For all your journaling, dreaming, sketching, listing, musing needs... We adore beautiful stationery here at Dark Rose Interiors, and even in this digital age, we still revere the expressive, personal act of writing and what better place to do it than in a 'Paperblanks' Journal. We are now a proud stockist of these individual works of art, and will be expanding the range in time. In the meantime, we hope you find something you love, either for you or as the perfect gift for someone.
The details of this journal are as follows:
Hardback cover, clasp closure (two clasps).
128 pages. 120gsm. Unlined.
The images with the white background are the stock images of this item from Paperblanks. The others are taken by me and reflect the exact journal you will receive. You will receive ONE GRANDE SIZED JOURNAL.
This beautiful harbacked journal from Paperblanks is described as follows by them:
Nobility and grace are restored in this striking filigree design. Originally crafted by the Queens’ Binder A, one of the most prolific book binders of the Restoration period, the binding held Richard Allestree’s The Government of the Tongue. The balance of open space and intricate elements, like the gorgeous frame and harmonious little stars, make it a shining jewel of 17th-century English bookbinding.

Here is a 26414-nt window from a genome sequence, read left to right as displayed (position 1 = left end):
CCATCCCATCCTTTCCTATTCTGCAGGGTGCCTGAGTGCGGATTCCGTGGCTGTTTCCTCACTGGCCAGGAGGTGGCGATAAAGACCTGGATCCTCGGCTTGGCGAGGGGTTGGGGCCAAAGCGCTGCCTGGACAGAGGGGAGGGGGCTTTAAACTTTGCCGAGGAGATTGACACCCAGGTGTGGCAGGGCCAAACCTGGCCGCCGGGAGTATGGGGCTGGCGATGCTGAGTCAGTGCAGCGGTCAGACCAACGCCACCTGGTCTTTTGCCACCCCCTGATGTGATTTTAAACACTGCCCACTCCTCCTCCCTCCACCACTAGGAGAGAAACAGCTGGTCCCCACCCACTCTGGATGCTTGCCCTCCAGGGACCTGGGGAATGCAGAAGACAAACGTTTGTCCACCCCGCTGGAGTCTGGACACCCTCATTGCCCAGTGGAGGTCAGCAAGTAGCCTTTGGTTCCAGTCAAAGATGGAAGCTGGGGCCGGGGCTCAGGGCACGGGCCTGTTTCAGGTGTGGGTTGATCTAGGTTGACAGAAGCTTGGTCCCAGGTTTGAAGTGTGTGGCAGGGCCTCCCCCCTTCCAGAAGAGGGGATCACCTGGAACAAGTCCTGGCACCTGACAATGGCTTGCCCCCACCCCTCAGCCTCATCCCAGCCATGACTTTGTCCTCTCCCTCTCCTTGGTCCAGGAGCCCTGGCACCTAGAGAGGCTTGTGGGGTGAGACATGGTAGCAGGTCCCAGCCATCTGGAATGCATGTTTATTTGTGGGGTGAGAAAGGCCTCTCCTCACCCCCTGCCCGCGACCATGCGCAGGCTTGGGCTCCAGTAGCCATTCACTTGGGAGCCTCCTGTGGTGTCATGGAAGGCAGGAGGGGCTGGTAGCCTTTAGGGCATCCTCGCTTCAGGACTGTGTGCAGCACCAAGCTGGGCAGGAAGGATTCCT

The “Queens’ Binder” was a name given by G.D. Hobson to a small group of English bookbinders during the “Golden Age of English Bookbinding.” They were known for featuring pointillé outlines rather than floral volutes, which were much more widely used during the era. Modern research indicates that the Queens’ Binder was in fact four distinct shops, and even individual binders such as “A” could refer to multiple artisans.
While the name or names of the binder called “A” is not known, at least one of the artists is thought to be William Nott, an important figure in the book trade who operated as a bookseller, stationer and publisher. The quality of the bindings attributed to A also vary considerably, but there is no question as to the excellence of this specific piece. The Government of the Tonguewas an important work during its day and, as provost of Eton College, Allestree would have been able to demand the highest quality for his publication.
Today, the original binding is a part of the Henry Davis gift at the British Library.
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